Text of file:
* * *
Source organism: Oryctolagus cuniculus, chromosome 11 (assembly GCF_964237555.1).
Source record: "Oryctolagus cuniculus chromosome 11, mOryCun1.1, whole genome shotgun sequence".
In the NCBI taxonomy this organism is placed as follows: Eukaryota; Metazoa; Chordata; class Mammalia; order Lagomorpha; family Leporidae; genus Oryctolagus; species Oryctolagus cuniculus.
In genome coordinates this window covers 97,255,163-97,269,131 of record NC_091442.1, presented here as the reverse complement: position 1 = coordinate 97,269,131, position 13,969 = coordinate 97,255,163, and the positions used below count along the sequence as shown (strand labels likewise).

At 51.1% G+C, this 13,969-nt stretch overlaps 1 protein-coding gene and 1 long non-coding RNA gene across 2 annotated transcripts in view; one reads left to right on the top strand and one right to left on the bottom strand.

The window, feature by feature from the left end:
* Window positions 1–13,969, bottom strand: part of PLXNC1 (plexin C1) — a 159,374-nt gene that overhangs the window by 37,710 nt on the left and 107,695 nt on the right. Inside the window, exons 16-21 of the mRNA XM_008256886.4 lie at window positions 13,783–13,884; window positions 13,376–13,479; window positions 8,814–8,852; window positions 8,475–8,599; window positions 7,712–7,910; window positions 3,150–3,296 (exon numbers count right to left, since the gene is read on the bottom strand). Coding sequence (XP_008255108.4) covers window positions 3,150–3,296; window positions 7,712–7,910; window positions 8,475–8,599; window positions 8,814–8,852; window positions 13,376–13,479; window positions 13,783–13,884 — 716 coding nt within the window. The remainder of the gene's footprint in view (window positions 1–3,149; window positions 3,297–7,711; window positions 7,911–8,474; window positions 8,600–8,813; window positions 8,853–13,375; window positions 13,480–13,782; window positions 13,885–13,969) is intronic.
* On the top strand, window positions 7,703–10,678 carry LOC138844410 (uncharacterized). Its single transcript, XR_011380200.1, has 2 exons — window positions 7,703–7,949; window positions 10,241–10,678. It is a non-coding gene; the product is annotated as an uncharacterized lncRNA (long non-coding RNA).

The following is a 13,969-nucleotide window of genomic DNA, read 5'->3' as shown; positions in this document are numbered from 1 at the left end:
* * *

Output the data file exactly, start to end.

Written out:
Source organism: Oryctolagus cuniculus, chromosome 11 (assembly GCF_964237555.1).
Source record: "Oryctolagus cuniculus chromosome 11, mOryCun1.1, whole genome shotgun sequence".
In the NCBI taxonomy this organism is placed as follows: Eukaryota; Metazoa; Chordata; class Mammalia; order Lagomorpha; family Leporidae; genus Oryctolagus; species Oryctolagus cuniculus.
In genome coordinates this window covers 97,255,163-97,269,131 of record NC_091442.1, presented here as the reverse complement: position 1 = coordinate 97,269,131, position 13,969 = coordinate 97,255,163, and the positions used below count along the sequence as shown (strand labels likewise).

At 51.1% G+C, this 13,969-nt stretch overlaps 1 protein-coding gene and 1 long non-coding RNA gene across 2 annotated transcripts in view; one reads left to right on the top strand and one right to left on the bottom strand.

The window, feature by feature from the left end:
* Window positions 1–13,969, bottom strand: part of PLXNC1 (plexin C1) — a 159,374-nt gene that overhangs the window by 37,710 nt on the left and 107,695 nt on the right. Inside the window, exons 16-21 of the mRNA XM_008256886.4 lie at window positions 13,783–13,884; window positions 13,376–13,479; window positions 8,814–8,852; window positions 8,475–8,599; window positions 7,712–7,910; window positions 3,150–3,296 (exon numbers count right to left, since the gene is read on the bottom strand). Coding sequence (XP_008255108.4) covers window positions 3,150–3,296; window positions 7,712–7,910; window positions 8,475–8,599; window positions 8,814–8,852; window positions 13,376–13,479; window positions 13,783–13,884 — 716 coding nt within the window. The remainder of the gene's footprint in view (window positions 1–3,149; window positions 3,297–7,711; window positions 7,911–8,474; window positions 8,600–8,813; window positions 8,853–13,375; window positions 13,480–13,782; window positions 13,885–13,969) is intronic.
* On the top strand, window positions 7,703–10,678 carry LOC138844410 (uncharacterized). Its single transcript, XR_011380200.1, has 2 exons — window positions 7,703–7,949; window positions 10,241–10,678. It is a non-coding gene; the product is annotated as an uncharacterized lncRNA (long non-coding RNA).

The following is a 13,969-nucleotide window of genomic DNA, read 5'->3' as shown; positions in this document are numbered from 1 at the left end: